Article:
Posted by on July 7, 2016

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Photo credit: Entiat Hotshots

Have you ever wondered what kind of person makes the ideal Hotshot?  Well,, a wildland fire oral history and didgital storytelling website, decided to explore just that.  The Smokey Generation is a passion project founded by Bethany Hannah in 2014 as part of her thesis project for her Master of Arts degree.  In continuing to expand The Smokey Generation, Bethany’s goal is to collect and share stories from wildland firefighters throughout the country so that we can preserve the history and culture of the wildland firefighting industry and stimulate discussion about wildland fire itself.  While gathering interviews, Bethany’s taken the time to ask a few Hotshots this question: “What are the characteristics of the ideal Hotshot?”  Here are a few of the responses:


Interested in hearing more about The Smokey Generation?

The Smokey Generation is a website dedicated to collecting, preserving, and sharing the stories and oral history of wildland fire.  

The story of wildland fire is more than what’s told on the evening news. Many people only experience wildland fire through the media or when their homes or properties are affected, but wildland fire deserves to be given context outside of these emergencies. By sharing the stories of wildland fire professionals, we’re able to educate ourselves about the broader reality of wildland fire. The Smokey Generation captures wildland firefighters talking about their experiences, describing close calls, showcasing their camaraderie, and exploring their various histories—with a view towards their shared future. The stories ignite the imagination, provide intriguing perspective, and showcase the fascinating culture of the industry.

Storytelling and oral history are traditions as old as civilization itself and the stories in this collections are, and will remain, available to the public, scholars, and current/future generations of wildland firefighters for years to come. To do this, interviews are filmed, edited into consumable pieces, and presented in a format perfectly suited to the internet medium.  At the click of a button, folks around the globe can access engaging, approachable segments and participate in the greater narrative of wildland fire.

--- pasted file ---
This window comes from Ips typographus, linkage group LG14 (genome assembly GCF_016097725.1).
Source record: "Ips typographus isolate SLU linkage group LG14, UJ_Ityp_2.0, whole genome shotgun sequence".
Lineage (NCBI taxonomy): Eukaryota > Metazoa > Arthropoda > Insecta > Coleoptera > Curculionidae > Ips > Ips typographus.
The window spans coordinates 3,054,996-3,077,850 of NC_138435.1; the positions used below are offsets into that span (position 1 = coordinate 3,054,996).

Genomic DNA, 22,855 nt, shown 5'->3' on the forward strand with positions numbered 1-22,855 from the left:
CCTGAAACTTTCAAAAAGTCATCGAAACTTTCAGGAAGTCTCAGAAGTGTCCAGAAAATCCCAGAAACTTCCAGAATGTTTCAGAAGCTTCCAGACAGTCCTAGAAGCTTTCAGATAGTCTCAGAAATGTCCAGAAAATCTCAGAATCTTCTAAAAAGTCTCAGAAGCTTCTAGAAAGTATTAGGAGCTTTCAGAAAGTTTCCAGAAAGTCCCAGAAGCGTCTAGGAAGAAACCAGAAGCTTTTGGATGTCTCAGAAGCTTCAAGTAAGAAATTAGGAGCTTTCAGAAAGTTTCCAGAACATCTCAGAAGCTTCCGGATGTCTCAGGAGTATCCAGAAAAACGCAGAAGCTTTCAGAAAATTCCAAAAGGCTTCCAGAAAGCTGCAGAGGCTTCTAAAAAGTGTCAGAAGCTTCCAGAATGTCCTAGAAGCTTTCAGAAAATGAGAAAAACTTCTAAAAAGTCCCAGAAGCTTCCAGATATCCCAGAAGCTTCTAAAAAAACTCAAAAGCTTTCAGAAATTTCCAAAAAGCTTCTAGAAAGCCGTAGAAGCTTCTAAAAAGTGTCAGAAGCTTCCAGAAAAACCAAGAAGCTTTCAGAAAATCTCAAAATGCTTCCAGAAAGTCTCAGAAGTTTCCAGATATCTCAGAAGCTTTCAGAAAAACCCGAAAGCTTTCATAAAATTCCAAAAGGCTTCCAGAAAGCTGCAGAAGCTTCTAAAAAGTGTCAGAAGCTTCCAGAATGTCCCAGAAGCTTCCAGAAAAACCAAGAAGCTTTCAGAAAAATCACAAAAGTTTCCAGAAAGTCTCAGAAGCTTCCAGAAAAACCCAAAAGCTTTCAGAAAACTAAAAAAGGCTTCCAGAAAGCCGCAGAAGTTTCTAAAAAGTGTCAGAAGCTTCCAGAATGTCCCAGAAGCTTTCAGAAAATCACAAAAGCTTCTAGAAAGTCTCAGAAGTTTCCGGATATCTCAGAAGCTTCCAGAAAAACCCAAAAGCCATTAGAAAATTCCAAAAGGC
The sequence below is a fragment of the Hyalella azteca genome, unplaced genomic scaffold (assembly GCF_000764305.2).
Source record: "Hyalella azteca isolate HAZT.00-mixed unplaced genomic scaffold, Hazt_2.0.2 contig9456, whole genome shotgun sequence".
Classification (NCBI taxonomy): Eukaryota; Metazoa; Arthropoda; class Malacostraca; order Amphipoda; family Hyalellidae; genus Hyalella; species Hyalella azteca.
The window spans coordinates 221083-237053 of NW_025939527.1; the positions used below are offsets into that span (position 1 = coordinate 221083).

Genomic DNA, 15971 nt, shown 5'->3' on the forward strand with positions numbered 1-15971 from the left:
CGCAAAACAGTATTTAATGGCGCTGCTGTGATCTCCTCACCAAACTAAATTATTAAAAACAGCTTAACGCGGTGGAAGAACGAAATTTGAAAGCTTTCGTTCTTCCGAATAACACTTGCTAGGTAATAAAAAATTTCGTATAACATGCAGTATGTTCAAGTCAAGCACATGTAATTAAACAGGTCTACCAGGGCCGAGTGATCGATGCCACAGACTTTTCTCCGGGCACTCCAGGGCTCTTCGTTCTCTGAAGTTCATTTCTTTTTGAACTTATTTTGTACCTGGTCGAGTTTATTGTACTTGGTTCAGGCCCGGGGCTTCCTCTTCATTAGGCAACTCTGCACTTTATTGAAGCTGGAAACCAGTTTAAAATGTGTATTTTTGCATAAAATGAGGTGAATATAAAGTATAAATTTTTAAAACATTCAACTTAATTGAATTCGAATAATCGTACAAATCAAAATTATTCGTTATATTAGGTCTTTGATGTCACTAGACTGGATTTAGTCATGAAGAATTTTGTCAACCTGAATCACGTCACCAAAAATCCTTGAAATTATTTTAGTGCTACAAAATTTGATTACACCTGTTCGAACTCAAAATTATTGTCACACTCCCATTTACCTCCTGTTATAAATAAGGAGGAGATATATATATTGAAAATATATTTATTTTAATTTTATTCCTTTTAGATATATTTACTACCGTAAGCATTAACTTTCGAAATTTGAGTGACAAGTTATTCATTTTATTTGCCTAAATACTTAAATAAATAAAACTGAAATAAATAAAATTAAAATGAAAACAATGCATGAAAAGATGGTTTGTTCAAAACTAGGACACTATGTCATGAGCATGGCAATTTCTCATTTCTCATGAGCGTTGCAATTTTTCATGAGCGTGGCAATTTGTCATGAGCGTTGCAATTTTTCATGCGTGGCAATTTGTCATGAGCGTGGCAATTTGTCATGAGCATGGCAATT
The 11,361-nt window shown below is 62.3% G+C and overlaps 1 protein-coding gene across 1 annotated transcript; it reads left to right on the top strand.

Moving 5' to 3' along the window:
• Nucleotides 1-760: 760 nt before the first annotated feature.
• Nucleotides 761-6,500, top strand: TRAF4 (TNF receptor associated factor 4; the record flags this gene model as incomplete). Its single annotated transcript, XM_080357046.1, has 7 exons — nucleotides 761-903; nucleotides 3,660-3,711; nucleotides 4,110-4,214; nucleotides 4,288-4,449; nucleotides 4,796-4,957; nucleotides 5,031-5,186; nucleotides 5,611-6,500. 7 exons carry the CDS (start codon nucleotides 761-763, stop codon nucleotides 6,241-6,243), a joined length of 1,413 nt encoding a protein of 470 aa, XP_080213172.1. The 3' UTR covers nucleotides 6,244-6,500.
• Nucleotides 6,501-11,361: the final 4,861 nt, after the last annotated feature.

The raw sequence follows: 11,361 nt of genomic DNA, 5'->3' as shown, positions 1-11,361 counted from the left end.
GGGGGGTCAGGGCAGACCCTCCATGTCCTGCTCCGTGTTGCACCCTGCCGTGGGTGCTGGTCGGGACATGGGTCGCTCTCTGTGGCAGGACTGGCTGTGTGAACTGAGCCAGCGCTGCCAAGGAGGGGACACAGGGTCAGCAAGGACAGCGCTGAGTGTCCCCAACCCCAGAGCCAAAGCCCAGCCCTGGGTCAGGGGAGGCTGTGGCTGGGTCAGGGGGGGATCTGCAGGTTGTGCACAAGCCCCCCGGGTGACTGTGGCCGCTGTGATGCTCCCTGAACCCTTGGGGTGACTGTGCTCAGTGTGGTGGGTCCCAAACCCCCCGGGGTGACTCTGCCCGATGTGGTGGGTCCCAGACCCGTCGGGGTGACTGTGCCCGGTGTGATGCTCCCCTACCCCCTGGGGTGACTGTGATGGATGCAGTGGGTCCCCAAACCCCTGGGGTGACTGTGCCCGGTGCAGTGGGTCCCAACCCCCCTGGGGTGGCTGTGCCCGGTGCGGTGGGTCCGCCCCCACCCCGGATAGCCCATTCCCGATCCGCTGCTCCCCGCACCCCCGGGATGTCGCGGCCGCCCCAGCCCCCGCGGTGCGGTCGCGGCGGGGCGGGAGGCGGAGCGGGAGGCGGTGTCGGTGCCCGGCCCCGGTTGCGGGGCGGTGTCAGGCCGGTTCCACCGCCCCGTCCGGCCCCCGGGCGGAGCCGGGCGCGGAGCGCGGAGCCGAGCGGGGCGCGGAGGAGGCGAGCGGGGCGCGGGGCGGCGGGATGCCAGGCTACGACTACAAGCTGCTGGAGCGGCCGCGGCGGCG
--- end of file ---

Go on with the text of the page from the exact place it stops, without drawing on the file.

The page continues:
There are several parts to this project:

  • Collecting, preserving, and sharing oral histories of wildland firefighters (and those impacted by wildland fire).  Bethany’s goal is to continue to capture interviews from wildland firefighters in all stages of their careers.  She’s particularly motivated to collect and preserve stories from retired Superintendents and fire managers, whose institutional knowledge and narratives could impact the generation of firefighters coming up through the ranks today.  Eventually, she’d also like to capture stories from people affected by fire in order to offer a broad range of perspectives.
  • Creating context around wildland fire through digital storytelling methods.  Many people only experience wildland fire through the media or when their homes or properties are affected.  But wildland fire deserves to be given context outside of “emergencies” and experienced in ways that people can relate to – through storytelling and interaction.  Bethany has created this website to provide some context, ignite imagination, and allow you to choose how you’d like to hear the stories she’s collected.
  • Exploring the language we use to describe fire in the environment.  Bethany believes that words have meanings that go far beyond their definitions; she is interested in exploring how we describe fire’s role in the environment because she believes our conversations about fire help form the character of  fire.  She believes that if we understand the language used by practitioners (and the resulting views and meanings that are pushed forward), then we can help shape and/or re-shape the public discourse around fire – ultimately enabling fire managers to better use fire to restore our ecosystems to a healthier state.
  • Sharing the wildland firefighting culture and community.  Bethany spent seven years in the operational side of wildland fire and has been supporting wildland firefighters through her business for eight years.  She was immersed in the wildland firefighting culture during some of her most transformative years (starting as a twenty-year-old rookie Hotshot) and firmly believes that the fire culture should be preserved and treasured – in all it’s dirt and glory.

You can checkout the page here:

Visit The Smokey Generation on Facebook, Instagram, and Twitter.


Posted in: Hotshotting
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